Precision and Convergence of Monte Carlo Estimation of Two-Category UniODA Two-Tailed p

Precision and Convergence of Monte Carlo Estimation of Two-Category UniODA Two-Tailed p

Paul R. Yarnold, Ph.D. and Robert C. Soltysik, M.S.

Optimal Data Analysis, LLC

Monte Carlo (MC) research was used to study precision and convergence properties of MC methodology used to assess Type I error in exploratory (post hoc, or two-tailed) UniODA involving two balanced (equal N) classes. Study 1 ran 106 experiments for each N, and estimated cumulative p’s were compared with corresponding exact p for all known p values. Study 2 ran 105 experiments for each N, and observed the convergence of the estimated p’s. UniODA cumulative probabilities estimated using 105 experiments are only modestly less accurate than probabilities estimated using 106 experiments, and the maximum observed error (±0.002) is small. Study 3 ran 105 experiments for Ns ranging as high as 8,000 observations in order to examine asymptotic properties of optimal values for balanced designs.

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Aggregated vs. Referenced Categorical Attributes in UniODA and CTA

Aggregated vs. Referenced Categorical Attributes in UniODA and CTA 

Paul R. Yarnold, Ph.D. and Robert C. Soltysik, M.S.

Optimal Data Analysis, LLC

Multivariable linear methods such as logistic regression analysis, discriminant analysis, or multiple regression analysis, for example, directly incorporate binary categorical attributes into their solution. However, for categorical attributes having more than two levels, each level must first be individually dummy-coded, then one level must be selected for use as a reference category and omitted from analysis. Selection of one or another level as the reference category can mask effects which otherwise would have materialized, if a different level had been chosen. Neither UniODA nor CTA require reference categories in analysis using multicategorical attributes.

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Manual vs. Automated CTA: Optimal Preadmission Staging for Inpatient Mortality from Pneumocystis cariini Pneumonia

Manual vs. Automated CTA: Optimal Preadmission Staging for Inpatient Mortality from Pneumocystis cariini Pneumonia

Paul R. Yarnold, Ph.D. and Robert C. Soltysik, M.S.

Optimal Data Analysis, LLC

Two severity-of-illness models used for staging risk of in-hospital mortality from AIDS-related Pneumocystis cariini pneumonia (PCP) were developed using hierarchically optimal classification tree analysis (CTA), with models derived manually via UniODA
software. The first of the “Manual vs. Automated CTA” series, this study contrasts classification results between original models and corresponding new models derived using automated analysis. Findings provide superior staging systems which may be employed to improve results of applied research in this area.

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Manual vs. Automated CTA: Psychosocial Adaptation in Young Adolescents

Manual vs. Automated CTA: Psychosocial Adaptation in Young Adolescents

Rachael Millstein Coakley, Ph.D., Grayson N. Holmbeck,Ph.D., Fred B. Bryant, Ph.D., and Paul R. Yarnold, Ph.D.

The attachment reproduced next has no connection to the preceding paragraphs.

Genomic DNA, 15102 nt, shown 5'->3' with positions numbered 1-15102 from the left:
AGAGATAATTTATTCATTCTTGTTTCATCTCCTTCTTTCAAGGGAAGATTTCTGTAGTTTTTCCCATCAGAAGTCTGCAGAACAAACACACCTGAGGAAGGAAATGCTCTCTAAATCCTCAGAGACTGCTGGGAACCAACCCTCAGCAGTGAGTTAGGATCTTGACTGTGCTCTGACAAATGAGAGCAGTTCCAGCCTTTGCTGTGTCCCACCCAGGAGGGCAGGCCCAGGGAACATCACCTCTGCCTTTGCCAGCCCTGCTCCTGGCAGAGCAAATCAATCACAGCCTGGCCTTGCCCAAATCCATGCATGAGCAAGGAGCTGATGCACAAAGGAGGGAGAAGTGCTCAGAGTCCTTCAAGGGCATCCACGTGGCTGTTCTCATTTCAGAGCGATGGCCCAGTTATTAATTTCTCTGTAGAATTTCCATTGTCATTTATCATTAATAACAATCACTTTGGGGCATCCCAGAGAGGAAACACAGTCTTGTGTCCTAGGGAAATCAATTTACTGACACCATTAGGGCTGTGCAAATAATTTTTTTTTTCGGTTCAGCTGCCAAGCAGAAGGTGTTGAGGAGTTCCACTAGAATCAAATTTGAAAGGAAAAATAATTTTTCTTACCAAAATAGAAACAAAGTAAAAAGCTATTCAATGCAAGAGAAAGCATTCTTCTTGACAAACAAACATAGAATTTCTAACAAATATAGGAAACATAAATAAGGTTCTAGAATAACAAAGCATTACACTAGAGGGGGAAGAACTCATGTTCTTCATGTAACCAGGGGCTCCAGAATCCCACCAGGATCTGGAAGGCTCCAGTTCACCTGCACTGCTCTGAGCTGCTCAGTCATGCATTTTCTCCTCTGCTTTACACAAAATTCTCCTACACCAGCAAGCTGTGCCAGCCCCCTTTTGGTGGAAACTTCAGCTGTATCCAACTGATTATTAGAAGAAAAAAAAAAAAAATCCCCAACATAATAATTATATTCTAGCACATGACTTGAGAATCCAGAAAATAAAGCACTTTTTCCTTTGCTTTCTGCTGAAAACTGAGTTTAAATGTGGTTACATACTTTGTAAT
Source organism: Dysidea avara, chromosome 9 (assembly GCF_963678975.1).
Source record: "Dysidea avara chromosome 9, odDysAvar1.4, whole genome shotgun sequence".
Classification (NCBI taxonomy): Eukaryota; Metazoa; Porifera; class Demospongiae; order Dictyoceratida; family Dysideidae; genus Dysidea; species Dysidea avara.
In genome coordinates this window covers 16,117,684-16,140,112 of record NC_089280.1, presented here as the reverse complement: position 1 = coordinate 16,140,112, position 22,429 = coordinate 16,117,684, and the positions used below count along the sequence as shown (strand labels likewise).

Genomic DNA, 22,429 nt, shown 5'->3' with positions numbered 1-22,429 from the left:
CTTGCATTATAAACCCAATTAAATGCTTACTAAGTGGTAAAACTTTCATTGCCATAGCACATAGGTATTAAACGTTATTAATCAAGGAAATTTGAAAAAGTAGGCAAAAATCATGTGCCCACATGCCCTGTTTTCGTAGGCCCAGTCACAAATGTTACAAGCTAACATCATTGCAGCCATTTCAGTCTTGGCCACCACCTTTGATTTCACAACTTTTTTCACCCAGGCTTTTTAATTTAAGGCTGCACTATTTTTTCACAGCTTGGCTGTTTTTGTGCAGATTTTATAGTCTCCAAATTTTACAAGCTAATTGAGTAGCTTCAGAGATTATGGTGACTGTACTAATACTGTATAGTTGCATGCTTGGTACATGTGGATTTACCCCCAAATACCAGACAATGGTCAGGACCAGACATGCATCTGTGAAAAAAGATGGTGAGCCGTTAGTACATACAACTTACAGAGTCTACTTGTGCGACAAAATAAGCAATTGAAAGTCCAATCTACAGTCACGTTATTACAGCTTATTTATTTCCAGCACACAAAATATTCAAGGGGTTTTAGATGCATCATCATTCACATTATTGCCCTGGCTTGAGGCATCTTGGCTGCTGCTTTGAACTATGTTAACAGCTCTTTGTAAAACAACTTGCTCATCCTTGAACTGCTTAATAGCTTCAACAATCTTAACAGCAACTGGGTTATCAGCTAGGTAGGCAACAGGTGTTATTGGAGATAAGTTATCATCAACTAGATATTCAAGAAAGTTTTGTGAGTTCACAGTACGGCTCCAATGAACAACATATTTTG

Children’s Hospital, Boston / Harvard Medical School, Loyola University Chicago,  Optimal Data Analysis, LLC

Compared to the manually-derived model, the enumerated CTA model was 20% more parsimonious, 3.6% more accurate and 30% more efficient, and was more consistent with a priori hypotheses.

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Gen-UniODA vs. Log-Linear Model: Modeling Organizational Discrimination

Gen-UniODA vs. Log-Linear Model: Modeling Organizational Discrimination 

Paul R. Yarnold, Ph.D. and Robert C. Soltysik, M.S.
Optimal Data Analysis, LLC

An application involving a binary class variable (gender), an ordinal attribute (academic rank), and two testing periods (separated by six years) was troublesome for the log-linear model, but was easily analyzed using Gen-UniODA.

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UniODA vs. Chi-Square: Ordinal Data Sometimes Feign Categorical

UniODA vs. Chi-Square: Ordinal Data Sometimes Feign Categorical

Paul R. Yarnold, Ph.D. and Robert C. Soltysik, M.S.
Optimal Data Analysis, LLC

Assessed using perhaps the most widely used type of measurement scale in all science, ordinal data are often misidentified as being categorical, and incorrectly analyzed by chi-square analysis. Three examples drawn from the literature are reanalyzed.

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The Use of Unconfounded Climatic Data Improves Atmospheric Prediction

The Use of Unconfounded Climatic Data Improves Atmospheric Prediction  

Robert C. Soltysik, M.S., and Paul R. Yarnold, Ph.D.
Optimal Data Analysis, LLC

This report improves measurement properties of data and analytic methods widely used in meteorological modeling and forecasting. Paradoxical confounding is defined and demonstrated using global temperature land-ocean index data. It is shown that failure to address paradoxical confounding results in suboptimal atmospheric circulation pattern models, and correcting prior measurement and analytic deficiencies results in more accurate prediction of temperature and precipitation anomalies, and export of Arctic sea ice.

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